Re: [Xen-devel] [PATCH] xen: always set the sched clock as unstable

From: Tim Deegan
Date: Mon Apr 16 2012 - 14:17:50 EST

At 10:52 -0700 on 16 Apr (1334573568), Dan Magenheimer wrote:
> > From: Tim Deegan [mailto:tim@xxxxxxx]
> > Subject: Re: [Xen-devel] [PATCH] xen: always set the sched clock as unstable
> >
> > At 09:05 -0700 on 16 Apr (1334567132), Dan Magenheimer wrote:
> > > Hmmm... I spent a great deal of time on TSC support in the hypervisor
> > > 2-3 years ago. I worked primarily on PV, but Intel supposedly was tracking
> > > everything on HVM as well. There's most likely a bug or two still lurking
> > > but, for all guests, with the default tsc_mode, TSC is provided by Xen
> > > as an absolutely stable clock source. If Xen determines that the underlying
> > > hardware declares that TSC is stable, guest rdtsc instructions are not trapped.
> > > If it is not, Xen emulates all guest rdtsc instructions. After a migration or
> > > save/restore, TSC is always emulated. The result is (ignoring possible
> > > bugs) that TSC as provided by Xen is a) monotonic; b) synchronized across
> > > CPUs; and c) constant rate. Even across migration/save/restore.
> >
> > AIUI, this thread is about the PV-time clock source, not about the TSC
> > itself. Even if the TSC is emulated (or in some other way made
> > "stable") the PV wallclock is not necessarily stable across migration.
> > But since migration is controlled by the kernel, presumably the kernel
> > can DTRT about it.
> Under what circumstances is PV wallclock not stable across migration?

The wallclock is host-local, so I don't think it can be guaranteed to be
strictly monotonic across migration. But as I said that's OK because
the Xen code in the kernel is in control during migration.

> > > In fact, it might be wise for a Xen-savvy kernel to check to see
> > > if it is running on Xen-4.0+ and, if so, force clocksource=tsc
> > > and tsc=reliable.
> >
> > That seems like overdoing it. Certainly it's not OK unless it can also
> > check that Xen is providing a stable TSC (i.e. that tscmode==1).
> Xen guarantees a stable TSC for the default (tsc_mode==0) also.
> If the vm.cfg file explicitly sets a guest tsc_mode==2, you are correct
> that pvclock is still necessary. But as the documentation says:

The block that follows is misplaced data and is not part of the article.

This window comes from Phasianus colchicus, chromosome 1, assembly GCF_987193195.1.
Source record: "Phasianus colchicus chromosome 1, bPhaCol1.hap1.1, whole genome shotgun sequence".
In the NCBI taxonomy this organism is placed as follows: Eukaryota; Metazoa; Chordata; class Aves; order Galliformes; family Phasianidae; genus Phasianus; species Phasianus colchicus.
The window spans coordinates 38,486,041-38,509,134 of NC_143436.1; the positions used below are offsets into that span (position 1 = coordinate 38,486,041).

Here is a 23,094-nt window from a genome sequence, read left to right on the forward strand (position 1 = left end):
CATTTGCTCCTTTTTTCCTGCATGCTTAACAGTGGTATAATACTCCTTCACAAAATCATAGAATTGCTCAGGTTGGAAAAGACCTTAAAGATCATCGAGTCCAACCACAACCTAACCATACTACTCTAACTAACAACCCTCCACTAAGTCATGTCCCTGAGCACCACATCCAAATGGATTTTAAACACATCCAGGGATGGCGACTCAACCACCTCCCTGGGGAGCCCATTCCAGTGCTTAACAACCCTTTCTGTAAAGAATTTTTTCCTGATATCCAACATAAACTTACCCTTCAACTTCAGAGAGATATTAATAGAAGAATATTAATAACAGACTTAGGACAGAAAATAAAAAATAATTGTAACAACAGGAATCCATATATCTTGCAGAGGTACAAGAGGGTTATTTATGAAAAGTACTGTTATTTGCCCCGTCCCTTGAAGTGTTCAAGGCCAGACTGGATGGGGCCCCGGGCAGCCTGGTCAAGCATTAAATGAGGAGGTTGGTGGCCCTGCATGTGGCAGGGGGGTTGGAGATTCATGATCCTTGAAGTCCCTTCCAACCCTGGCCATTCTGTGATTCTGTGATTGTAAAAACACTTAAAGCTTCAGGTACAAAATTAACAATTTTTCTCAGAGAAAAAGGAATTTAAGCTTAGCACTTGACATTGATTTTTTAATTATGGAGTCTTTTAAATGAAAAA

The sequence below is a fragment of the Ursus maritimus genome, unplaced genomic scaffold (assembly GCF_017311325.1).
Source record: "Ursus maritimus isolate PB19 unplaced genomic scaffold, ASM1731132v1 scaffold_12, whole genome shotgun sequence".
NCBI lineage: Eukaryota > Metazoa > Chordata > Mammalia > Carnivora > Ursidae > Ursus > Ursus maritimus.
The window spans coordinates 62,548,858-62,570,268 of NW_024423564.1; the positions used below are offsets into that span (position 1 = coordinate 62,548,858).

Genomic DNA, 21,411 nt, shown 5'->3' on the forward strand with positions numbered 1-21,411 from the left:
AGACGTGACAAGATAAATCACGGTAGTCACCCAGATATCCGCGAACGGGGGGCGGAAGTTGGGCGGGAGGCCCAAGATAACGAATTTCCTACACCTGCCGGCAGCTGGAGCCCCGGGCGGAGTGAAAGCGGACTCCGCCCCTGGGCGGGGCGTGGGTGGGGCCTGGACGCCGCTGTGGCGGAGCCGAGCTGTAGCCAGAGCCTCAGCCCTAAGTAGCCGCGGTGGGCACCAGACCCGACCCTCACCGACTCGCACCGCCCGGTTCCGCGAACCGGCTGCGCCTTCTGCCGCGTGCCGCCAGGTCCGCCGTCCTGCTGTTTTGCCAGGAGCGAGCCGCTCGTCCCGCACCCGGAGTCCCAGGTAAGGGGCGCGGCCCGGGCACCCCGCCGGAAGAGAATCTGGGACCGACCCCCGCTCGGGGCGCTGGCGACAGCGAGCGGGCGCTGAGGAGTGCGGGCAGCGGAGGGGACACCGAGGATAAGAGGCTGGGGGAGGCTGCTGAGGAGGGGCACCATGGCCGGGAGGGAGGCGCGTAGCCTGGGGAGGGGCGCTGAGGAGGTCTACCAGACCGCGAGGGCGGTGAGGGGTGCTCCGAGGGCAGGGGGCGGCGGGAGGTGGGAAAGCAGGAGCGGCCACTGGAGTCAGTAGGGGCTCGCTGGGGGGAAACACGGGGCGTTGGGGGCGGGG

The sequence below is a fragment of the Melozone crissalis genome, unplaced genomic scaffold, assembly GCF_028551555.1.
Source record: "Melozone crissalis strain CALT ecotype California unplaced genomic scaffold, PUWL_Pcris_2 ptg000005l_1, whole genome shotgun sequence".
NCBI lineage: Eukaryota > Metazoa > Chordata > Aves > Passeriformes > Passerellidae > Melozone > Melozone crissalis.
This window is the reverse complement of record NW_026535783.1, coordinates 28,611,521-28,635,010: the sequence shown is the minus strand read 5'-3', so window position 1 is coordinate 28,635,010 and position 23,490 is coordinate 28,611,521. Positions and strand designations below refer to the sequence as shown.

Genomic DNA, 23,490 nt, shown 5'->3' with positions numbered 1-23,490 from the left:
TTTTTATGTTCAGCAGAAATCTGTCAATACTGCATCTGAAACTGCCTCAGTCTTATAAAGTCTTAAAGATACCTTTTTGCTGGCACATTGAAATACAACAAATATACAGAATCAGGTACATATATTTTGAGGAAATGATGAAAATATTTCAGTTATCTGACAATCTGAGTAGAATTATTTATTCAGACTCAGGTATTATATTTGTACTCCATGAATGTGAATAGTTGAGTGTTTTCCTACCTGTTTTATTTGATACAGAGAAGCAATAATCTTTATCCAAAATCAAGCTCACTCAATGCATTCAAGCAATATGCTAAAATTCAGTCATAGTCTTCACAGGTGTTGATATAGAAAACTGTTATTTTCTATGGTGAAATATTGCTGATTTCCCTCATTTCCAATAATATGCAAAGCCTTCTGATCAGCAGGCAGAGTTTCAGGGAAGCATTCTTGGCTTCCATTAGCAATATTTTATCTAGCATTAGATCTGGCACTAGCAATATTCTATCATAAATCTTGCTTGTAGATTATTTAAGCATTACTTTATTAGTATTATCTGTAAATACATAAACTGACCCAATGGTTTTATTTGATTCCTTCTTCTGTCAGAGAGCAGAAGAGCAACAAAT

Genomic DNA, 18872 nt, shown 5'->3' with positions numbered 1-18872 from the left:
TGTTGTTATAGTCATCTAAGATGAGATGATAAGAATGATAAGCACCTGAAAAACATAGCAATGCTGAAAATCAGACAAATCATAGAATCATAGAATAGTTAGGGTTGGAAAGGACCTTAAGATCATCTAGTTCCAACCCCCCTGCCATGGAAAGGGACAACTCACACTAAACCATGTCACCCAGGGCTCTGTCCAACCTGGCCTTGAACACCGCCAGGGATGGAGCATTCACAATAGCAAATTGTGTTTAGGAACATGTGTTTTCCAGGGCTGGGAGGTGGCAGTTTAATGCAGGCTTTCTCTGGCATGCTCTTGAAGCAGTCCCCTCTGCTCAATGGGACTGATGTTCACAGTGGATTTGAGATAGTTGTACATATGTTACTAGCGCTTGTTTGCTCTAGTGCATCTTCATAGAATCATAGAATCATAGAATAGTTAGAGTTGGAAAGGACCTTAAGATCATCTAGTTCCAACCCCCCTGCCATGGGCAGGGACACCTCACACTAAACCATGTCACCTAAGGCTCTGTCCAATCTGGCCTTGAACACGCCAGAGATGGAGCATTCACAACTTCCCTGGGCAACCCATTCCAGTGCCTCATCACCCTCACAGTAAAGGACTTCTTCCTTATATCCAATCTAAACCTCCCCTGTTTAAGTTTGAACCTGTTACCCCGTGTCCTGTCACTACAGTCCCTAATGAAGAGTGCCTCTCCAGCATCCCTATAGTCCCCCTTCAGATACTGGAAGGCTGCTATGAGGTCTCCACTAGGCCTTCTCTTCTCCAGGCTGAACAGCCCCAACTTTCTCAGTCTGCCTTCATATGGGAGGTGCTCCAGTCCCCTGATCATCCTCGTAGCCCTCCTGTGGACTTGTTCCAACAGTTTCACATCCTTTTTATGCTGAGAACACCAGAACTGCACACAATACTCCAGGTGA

> tsc_mode==2 should be set if "it is certain that all apps running in this
> VM are TSC-resilient and highest performance is required". In
> the case we are talking about, the PV guest kernel itself isn't TSC-
> resilient!

Only if we deliberately break it! :)

> In any case, IIRC, there is a pvcpuid instruction to determine the
> tsc_mode, so when the upstream kernel checks for Xen 4.0+, it could
> also check to ensure the tsc_mode wasn't overridden and set to 2.

Yes, that's what I was suggesting.

> > In the case where the PV clock has been selected, can it not be marked
> > unstable without also marking the TSC unstable?
> I'm not sure I understand...
> Are you talking about the HVM case of an upstream kernel, maybe
> when the clocksource is manually overridden on the kernel command
> line or after boot with sysfs?

I'm talking about any case where the clocksource == xen.

> If pvclock is necessary (e.g. old Xen), how would it be
> marked unstable? (I didn't know there was code to do that.)

I think I'm confused by terminology. Maybe David can correct me. My
understanding was that there is some concept inside linux of a time
source being 'stable', which requires it to be synchronized, monotonic
and constant-rate. The PV clock is two of those things (within a
reasonable tolerance) but may not be monotonic over migration. I was
suggesting that, however linux deals with that, it can probably do it
without changing its opinion of whether the TSC is stable.

If the PV clocksource works, and works in more configurations than TSC,
I don't see much advantage of deprecating it in favour of TSC. But I
don't have any huge objection to it either, I guess, as long as it only
happens when it's safe.

And on older Xens, or for tsc_mode==2, the kernel probably ought to mark
the TSC as unstable, because it is.


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